To qualify for a professional certification for forensic arts - such as the Forensic Art Certification, which is provided through the International Association for Identification - applicants can focus on one or more of the three available categories of professional designation: composite imaging, facial reconstruction, and image enhancement/age progression,[2] and must:

  • have at least 80 hours of IAI-approved forensic art training[2]
  • have at least 40 hours of related workshops, lectures, and short program training
  • have at least two years of experience as forensic arts
  • provide at least 30 forensic art examples that include age progressions, composites, and reconstructions
  • have a portfolio that demonstrates their forensic art techniques (must include at least 10 forensic art images that were prepared for law enforcement investigation cases)[2]


  1. "Forensic Art Defined and Explained". Forensic Magazine. 2004-12-01. 
  2. "Forensic Artist Job Description, Education Requirements and Salary Expectations" (in en-US). 
  3. Stewart, Karen Taylor; Richlin, Kevin Ross (2015). "Forensic Art: Defining the International Association for Identification's Ninth Discipline". Journal of Forensic Identification 65 (4): 469–488. ProQuest 1698608879.
  4. Dutelle, Aric W. (2010). "'Documenting the Crime Scene,' written by Aric W. Dutelle: An excerpt from his book, An Introduction to Crime Scene Investigation". Evidence Technology Magazine 8 (1). 
  5. Helmer, Richard P.; Röhricht, S.; Petersen, D.; Möhr, F. (1993). "Assessment of the reliability of facial reconstruction". in Iscan, Mehmet Yasar; İşcan, M. Yaşar; Helmer, Richard P.. Forensic Analysis of the Skull: Craniofacial Analysis, Reconstruction, and Identification. Wiley. pp. 229–243. ISBN 978-0-471-56078-4.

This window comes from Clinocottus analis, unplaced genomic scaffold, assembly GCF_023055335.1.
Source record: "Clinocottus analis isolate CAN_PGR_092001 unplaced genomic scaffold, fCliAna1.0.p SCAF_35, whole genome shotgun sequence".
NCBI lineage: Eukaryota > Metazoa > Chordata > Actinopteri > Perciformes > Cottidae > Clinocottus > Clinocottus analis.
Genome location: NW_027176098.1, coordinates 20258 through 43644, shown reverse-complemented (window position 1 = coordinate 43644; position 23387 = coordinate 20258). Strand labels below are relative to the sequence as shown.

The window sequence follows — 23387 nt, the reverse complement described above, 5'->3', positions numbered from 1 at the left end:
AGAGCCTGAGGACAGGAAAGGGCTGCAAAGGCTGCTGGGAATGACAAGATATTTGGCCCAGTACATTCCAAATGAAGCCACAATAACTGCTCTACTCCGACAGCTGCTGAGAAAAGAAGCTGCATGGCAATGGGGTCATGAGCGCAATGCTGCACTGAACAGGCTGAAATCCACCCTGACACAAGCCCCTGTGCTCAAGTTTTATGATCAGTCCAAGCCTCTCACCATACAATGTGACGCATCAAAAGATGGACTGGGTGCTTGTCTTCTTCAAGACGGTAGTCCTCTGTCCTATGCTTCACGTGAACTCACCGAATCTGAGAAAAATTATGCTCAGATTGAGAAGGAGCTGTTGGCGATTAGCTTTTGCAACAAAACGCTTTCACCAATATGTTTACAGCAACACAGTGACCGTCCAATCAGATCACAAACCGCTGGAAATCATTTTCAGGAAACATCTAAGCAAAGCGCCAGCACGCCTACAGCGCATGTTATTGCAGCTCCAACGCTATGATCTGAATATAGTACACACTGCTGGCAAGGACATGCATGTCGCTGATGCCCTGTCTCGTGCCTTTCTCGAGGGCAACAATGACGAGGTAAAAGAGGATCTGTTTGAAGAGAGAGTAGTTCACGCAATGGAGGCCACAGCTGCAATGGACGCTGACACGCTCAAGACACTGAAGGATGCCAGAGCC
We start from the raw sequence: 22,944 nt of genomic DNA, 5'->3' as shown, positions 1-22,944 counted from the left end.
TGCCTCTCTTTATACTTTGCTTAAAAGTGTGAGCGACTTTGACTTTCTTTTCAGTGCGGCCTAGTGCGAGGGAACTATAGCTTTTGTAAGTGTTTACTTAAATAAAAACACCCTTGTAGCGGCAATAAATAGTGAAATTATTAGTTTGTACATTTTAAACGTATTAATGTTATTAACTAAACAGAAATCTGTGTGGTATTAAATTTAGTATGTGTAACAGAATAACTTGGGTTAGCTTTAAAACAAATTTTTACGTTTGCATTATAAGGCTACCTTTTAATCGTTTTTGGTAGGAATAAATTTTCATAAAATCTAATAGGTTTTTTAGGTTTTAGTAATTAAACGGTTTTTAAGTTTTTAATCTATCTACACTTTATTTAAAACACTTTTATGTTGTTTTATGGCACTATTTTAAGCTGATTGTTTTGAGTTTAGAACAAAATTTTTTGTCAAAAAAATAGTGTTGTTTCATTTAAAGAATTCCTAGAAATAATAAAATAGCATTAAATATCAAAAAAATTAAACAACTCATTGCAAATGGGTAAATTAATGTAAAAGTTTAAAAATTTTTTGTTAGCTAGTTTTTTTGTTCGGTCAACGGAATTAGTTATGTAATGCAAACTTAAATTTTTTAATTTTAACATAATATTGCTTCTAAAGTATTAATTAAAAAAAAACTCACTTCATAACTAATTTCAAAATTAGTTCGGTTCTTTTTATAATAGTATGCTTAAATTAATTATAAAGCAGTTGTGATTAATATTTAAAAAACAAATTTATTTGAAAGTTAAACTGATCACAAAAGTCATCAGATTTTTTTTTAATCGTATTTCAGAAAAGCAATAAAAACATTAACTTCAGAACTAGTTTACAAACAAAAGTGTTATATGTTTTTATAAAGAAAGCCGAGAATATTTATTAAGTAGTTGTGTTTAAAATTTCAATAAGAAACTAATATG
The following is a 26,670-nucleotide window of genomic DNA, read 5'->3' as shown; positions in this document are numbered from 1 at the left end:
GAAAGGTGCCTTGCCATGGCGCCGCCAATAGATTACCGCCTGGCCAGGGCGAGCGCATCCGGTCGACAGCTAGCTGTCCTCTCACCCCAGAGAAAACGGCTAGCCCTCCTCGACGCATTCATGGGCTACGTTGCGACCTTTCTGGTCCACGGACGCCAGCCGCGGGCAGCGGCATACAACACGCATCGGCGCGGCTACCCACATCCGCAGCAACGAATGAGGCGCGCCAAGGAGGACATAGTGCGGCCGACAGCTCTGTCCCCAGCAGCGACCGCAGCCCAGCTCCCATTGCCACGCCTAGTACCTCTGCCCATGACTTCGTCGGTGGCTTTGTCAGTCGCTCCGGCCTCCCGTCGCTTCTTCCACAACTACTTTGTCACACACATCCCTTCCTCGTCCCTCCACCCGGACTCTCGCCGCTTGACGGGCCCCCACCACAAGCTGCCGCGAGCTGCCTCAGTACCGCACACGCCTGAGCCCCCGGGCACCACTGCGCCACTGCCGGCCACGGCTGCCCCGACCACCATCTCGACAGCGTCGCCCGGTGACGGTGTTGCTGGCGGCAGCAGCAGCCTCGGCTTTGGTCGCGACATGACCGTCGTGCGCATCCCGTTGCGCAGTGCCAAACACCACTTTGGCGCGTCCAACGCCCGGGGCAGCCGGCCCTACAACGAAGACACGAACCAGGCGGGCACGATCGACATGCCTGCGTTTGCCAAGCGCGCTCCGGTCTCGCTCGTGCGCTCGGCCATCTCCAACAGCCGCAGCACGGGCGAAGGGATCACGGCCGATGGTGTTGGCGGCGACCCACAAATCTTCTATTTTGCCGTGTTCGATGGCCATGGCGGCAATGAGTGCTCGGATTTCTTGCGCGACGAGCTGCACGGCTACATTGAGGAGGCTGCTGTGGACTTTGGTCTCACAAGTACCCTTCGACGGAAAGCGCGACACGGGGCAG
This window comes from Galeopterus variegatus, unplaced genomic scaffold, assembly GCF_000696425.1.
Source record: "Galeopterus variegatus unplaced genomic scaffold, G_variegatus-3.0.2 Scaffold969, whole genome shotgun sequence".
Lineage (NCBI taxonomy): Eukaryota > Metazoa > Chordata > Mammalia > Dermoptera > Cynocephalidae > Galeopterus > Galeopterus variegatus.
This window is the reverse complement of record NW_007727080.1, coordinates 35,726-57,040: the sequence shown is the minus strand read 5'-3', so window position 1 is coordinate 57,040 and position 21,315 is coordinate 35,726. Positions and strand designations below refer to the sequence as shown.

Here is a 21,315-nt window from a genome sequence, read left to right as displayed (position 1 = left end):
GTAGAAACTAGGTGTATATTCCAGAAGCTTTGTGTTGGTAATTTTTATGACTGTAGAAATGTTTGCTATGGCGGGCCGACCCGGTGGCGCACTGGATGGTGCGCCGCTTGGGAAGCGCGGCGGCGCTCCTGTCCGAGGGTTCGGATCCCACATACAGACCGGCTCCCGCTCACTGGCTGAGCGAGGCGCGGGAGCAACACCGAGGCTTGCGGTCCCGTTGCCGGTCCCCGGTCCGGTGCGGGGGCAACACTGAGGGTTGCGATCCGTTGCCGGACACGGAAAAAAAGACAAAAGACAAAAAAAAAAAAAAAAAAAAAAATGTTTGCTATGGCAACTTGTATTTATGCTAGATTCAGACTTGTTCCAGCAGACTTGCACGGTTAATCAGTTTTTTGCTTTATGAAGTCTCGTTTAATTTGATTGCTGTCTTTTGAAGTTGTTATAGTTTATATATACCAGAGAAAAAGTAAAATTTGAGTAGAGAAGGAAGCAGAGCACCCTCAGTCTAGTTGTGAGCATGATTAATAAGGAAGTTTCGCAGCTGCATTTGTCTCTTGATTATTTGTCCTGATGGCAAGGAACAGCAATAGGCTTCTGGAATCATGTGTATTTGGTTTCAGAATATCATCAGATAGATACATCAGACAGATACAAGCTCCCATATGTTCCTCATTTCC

6. Taister, Karen T. Taylor, Taylor, Michael A. Taister. "Book Review of Forensic Art and Illustration (by Taylor), by Taister (Forensic Science Communications, January 2001)" (in en-us). FBI. 
  7. Skinner, & Cock, E. (2018). Approaching facial difference : past and present. Bloomsbury Academic.
  8. "Lois Gibson | The Institute of Forensic Art".,identify%20more%20than%20751%20criminals.. 
  9. MacKay, Jennifer. Forensic Art, Greenhaven Publishing LLC, 2009. ProQuest Ebook Central,
  10. "Anthropometry - Definition, History and Applications" (in en-US). 2017-05-16. 
  11. Gibson, Lois. Forensic Art Essentials : A Manual for Law Enforcement Artists, Elsevier Science & Technology, 2008. ProQuest Ebook Central,
  12. Gibson, Lois. Forensic Art Essentials : A Manual for Law Enforcement Artists, Elsevier Science & Technology, 2008. ProQuest Ebook Central,
  13. Gibson, Lois. Forensic Art Essentials : A Manual for Law Enforcement Artists, Elsevier Science & Technology, 2008. ProQuest Ebook Central,
  14. "What is Anthropometric Measurement? - Tools, Purpose & Methods". 
  15. "Face Model Definition" (in en).